Blu-Ray Review: Magical Mystery Tour

The Beatles' most unpopular film finally gets a second chance in high definition, with exciting special features.

William Bibbianiby William Bibbiani


“Ladies and gentlemen, what you are about to see is the product of our imaginations. And believe me, at this point they’re quite vivid.”

         ~ Paul McCartney

The Beatles made five feature films during the 1960s, when they were officially a band and unofficially bigger than Jesus. A Hard Day’s Night may be the most beloved, Help! may be the funniest. The documentary Let It Be is probably the most illuminating, the animated Yellow Submarine is probably the most colorful. But Magical Mystery Tour was the film they made themselves. They got some cameras, piled onto a bus, filmed whatever came into their heads, and the result is a strange phantasm of raw creative energy, barely coherent sometimes but brimming with the unique personalities and visions of the men we call John, Paul, George and Ringo. It’s finally on Blu-ray as of this week, and I watched all 53 minutes of it stone cold sober.

I'm willing to admit that last part may have been a slight mistake.

Critics were not kind to The Magical Mystery Tour when it first aired on TV in 1967. In fact, it might be fair to say that they hated it. Even the audience reaction was cold enough to prevent the film from airing on TV in America, despite The Beatles’ enormous popularity. It didn’t help that the broadly colorful film was only aired in black and white, but it really didn’t help that it’s only a traditional “movie” in the sense that it has some moving pictures. It’s a sketch film at heart, with a loose framework involving The Beatles and a series of quirky characters on a “Magical Mystery Tour” through England, getting into madcap adventures, having extended dream sequences and performing utterly non sequitur renditions of “I Am the Walrus,” “The Fool on the Hill” and “Blue Jay Way.” 

Audiences were understandably perplexed, and looking back on the film today that reaction seems utterly unfair to this experiment, which feels like a French New Wave film by way of Monty Python with a killer soundtrack. Indeed, watching the confusing sketch where John Lennon literally shovels mounds of spaghetti onto a large woman’s plate evokes memories of Eric Idle’s many waiter sketches, years before “Monty Python” even premiered on British television. Magical Mystery Tour still has obvious shortcomings – the only characters to speak of, Ringo and his Aunt, are simply unpleasant to each other, the comedy misses more often than it hits and there’s nothing propelling the movie forward beyond sheer reckless energy – but the film’s refusal to conform to traditional storytelling conventions and its infectious good nature smoothes out most of these deficiencies.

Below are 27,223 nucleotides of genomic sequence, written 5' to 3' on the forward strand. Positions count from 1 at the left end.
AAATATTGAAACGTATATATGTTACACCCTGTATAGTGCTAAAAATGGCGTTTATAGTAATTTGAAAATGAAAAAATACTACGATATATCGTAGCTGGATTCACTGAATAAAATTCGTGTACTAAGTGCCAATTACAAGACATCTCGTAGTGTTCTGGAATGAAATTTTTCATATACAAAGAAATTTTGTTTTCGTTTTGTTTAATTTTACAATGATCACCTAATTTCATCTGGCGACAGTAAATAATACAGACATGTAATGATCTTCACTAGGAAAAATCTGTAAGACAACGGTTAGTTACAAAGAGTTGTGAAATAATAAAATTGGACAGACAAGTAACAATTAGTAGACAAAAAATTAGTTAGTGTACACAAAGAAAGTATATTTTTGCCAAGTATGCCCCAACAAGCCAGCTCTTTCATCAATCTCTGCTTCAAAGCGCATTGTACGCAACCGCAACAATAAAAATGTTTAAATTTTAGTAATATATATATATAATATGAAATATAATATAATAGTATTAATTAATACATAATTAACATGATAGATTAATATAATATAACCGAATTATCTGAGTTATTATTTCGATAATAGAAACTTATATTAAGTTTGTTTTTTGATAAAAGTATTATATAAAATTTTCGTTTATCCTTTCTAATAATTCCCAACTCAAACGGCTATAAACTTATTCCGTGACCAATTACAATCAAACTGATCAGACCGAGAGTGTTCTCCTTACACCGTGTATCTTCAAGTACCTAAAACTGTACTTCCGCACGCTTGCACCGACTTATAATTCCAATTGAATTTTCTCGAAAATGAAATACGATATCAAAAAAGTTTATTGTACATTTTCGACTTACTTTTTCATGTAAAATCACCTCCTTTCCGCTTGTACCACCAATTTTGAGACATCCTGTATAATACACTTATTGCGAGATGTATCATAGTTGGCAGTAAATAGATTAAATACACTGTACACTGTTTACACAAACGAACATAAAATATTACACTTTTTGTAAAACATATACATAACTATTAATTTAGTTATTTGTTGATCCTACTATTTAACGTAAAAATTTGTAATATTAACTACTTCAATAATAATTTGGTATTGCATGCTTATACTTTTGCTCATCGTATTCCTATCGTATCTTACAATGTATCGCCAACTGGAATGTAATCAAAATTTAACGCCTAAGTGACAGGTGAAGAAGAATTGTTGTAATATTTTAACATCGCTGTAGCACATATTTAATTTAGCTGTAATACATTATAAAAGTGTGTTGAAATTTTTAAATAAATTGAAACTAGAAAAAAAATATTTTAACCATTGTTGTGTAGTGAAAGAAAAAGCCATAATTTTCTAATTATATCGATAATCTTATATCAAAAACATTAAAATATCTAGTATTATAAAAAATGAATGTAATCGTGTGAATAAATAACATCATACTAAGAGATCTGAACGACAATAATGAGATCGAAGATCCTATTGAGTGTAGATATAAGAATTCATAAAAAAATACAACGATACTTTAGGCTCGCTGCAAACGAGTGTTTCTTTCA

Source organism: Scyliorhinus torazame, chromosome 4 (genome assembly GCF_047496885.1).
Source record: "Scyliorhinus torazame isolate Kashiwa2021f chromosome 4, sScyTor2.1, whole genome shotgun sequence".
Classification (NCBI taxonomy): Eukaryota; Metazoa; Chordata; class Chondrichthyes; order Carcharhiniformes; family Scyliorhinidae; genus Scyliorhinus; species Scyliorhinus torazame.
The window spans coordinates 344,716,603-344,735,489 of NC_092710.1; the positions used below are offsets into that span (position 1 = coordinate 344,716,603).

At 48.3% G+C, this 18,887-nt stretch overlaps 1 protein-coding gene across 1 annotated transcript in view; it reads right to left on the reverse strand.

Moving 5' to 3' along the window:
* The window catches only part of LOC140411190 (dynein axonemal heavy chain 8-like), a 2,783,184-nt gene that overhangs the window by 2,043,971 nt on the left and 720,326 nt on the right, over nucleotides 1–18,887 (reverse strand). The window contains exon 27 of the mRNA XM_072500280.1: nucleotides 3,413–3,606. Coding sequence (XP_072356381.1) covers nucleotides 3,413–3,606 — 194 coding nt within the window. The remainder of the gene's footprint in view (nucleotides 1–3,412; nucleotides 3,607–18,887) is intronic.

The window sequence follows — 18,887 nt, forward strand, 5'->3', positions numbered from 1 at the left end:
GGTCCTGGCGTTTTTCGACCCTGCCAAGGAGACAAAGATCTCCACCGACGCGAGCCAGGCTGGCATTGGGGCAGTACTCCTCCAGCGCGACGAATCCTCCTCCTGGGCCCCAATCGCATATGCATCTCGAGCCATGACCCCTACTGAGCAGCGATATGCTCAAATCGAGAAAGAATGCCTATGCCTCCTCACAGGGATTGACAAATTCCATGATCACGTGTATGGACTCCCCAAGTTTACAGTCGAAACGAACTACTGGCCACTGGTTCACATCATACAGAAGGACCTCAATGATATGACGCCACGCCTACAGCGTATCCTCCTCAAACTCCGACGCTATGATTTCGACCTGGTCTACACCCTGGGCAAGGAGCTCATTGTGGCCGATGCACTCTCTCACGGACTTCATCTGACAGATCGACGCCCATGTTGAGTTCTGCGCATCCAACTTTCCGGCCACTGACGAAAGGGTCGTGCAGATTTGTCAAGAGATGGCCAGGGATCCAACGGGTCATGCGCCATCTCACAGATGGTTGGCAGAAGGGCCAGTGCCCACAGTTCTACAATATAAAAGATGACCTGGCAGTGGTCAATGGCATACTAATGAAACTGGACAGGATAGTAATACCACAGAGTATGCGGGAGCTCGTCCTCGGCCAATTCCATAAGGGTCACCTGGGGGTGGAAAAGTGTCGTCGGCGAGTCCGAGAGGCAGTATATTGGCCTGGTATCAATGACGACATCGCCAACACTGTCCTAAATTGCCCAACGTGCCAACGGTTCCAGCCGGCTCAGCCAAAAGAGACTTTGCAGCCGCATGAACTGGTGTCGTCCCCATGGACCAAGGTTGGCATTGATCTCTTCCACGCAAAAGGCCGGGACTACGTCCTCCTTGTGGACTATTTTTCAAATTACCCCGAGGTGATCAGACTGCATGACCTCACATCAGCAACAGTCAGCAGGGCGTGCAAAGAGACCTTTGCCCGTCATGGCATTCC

I’ve tried to watch Magical Mystery Tour multiple times before this, with an emphasis on the word “tried.” It’s not that the film was bad, because it’s really not bad at all (although “good” might be a bit of an overstatement as well), but previous home video editions of the film, which was shot on 16mm, all seemed to have problematic transfers. Fortunately, this new Blu-ray edition is clear and abundantly colorful, and watching the hallucinogenic production in 1080i ultimately made me wish I had a coffee table full of drugs at my disposal. (Then again, I always wish that.) The disc also boasts deleted scenes, alternate cuts of several music numbers, an informative behind the scenes documentary short and, most importantly, a feature commentary by Paul McCartney, who handled most of the directing duties. The special collector's edition also comes with a 60-page booklet, and a two-disc remastered vinyl edition of the soundtrack.

The existence of a Paul McCartney commentary track in the first place, particularly for a film as maligned as this, may be enough of a novelty to encourage even Magical Mystery Tour’s detractors to pick up the disc. I hope they give the actual movie a second chance while they’re at it. It’s not their best film, in fact it’s probably their worst, but Magical Mystery Tour feels like a pure expression of The Beatles’ creative spirit in its rawest, most unfocused form, and for that it’s a joy. Even though it is kind creepy that "Your Mother Should Know" was now actually a hit before some peoples' mothers were born. 

Magical Mystery Tour: